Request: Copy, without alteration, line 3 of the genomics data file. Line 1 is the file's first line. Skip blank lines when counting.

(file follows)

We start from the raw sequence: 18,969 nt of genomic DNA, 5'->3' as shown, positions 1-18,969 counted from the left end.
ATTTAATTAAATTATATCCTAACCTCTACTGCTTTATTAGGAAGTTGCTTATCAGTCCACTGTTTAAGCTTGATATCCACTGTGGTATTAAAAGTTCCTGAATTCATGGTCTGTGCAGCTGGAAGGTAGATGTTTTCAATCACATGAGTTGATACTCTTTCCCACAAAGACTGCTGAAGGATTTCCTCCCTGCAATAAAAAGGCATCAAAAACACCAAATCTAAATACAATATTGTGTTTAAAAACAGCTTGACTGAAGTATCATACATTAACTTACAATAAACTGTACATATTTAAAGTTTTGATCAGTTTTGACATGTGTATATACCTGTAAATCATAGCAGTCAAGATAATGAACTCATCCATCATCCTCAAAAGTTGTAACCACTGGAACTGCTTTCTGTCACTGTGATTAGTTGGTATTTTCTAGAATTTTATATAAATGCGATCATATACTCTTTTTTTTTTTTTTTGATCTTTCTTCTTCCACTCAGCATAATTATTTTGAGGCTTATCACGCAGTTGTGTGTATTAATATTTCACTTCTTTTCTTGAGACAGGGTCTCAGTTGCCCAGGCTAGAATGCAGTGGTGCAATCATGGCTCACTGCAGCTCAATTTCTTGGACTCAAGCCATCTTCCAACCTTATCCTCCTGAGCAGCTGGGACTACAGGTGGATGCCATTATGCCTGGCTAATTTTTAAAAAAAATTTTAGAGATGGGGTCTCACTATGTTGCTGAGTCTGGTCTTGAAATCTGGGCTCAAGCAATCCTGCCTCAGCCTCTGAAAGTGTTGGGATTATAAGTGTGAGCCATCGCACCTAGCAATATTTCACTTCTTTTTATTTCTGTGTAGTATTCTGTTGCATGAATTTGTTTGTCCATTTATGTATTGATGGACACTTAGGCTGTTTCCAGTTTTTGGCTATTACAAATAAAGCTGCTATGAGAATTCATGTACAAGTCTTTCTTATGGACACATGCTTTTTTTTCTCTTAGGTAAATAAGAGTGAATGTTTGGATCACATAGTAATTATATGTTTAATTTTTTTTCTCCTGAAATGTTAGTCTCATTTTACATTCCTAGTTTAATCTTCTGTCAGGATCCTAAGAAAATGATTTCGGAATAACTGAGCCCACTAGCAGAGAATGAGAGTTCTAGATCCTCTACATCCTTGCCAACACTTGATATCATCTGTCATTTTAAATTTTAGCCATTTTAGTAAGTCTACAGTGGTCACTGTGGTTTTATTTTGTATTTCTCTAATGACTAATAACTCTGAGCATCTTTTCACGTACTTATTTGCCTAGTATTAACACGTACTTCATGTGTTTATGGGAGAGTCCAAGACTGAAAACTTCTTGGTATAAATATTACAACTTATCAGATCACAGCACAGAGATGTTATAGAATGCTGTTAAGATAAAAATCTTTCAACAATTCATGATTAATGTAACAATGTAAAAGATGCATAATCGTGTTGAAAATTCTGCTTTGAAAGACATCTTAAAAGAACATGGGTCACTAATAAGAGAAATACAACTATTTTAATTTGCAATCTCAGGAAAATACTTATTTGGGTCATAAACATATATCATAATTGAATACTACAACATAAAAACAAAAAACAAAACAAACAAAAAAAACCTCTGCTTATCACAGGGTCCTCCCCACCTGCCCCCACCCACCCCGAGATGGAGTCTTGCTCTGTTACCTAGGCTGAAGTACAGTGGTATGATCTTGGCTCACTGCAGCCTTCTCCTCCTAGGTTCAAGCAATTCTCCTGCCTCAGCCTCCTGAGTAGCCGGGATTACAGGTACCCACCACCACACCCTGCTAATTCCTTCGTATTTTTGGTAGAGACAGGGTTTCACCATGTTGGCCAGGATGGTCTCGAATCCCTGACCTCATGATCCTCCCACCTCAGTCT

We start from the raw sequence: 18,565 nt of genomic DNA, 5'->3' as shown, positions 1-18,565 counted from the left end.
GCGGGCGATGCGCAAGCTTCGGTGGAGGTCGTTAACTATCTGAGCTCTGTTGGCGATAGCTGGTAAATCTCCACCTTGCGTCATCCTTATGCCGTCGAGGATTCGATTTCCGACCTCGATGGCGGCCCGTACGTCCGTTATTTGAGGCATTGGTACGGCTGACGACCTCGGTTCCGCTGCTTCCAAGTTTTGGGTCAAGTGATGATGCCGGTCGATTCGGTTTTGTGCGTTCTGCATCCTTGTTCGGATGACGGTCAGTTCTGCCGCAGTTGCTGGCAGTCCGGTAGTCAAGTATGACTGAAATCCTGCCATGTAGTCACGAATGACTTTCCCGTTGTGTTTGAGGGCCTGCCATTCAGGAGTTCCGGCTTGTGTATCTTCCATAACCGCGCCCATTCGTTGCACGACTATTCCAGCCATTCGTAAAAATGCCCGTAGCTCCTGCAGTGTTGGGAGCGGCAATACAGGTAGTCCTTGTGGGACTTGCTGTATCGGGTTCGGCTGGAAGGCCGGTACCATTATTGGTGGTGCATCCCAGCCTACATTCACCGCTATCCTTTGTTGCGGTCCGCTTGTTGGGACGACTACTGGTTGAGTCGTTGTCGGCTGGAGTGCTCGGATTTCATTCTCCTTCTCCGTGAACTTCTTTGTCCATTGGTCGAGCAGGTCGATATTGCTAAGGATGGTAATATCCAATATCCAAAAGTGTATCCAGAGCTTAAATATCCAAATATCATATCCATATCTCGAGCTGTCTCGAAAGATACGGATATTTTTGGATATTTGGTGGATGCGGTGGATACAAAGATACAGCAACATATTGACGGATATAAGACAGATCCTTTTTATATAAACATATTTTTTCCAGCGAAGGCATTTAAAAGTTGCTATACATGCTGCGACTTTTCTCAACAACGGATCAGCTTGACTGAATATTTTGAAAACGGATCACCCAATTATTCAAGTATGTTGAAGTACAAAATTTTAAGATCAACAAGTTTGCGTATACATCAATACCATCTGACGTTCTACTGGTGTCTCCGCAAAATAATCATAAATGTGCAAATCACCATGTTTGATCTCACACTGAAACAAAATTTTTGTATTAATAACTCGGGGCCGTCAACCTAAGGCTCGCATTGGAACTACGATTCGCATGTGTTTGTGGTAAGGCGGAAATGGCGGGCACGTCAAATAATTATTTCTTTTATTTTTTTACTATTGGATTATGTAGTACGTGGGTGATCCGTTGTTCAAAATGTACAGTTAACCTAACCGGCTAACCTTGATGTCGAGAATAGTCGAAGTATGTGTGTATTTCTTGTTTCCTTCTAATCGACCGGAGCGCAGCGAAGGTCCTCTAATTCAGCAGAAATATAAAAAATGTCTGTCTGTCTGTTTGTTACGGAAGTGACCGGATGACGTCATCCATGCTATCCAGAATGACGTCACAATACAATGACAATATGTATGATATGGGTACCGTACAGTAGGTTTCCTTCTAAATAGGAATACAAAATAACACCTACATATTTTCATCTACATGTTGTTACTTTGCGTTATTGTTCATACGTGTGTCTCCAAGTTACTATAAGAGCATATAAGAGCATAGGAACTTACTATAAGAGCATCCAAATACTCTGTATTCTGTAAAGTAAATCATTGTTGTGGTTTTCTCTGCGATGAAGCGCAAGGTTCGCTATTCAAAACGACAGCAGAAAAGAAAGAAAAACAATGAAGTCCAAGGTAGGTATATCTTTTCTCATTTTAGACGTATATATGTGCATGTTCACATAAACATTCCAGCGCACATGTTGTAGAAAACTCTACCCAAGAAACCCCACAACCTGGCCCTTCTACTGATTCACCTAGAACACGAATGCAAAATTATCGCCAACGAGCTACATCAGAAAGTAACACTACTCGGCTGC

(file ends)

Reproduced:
We start from the raw sequence: 18,565 nt of genomic DNA, 5'->3' as shown, positions 1-18,565 counted from the left end.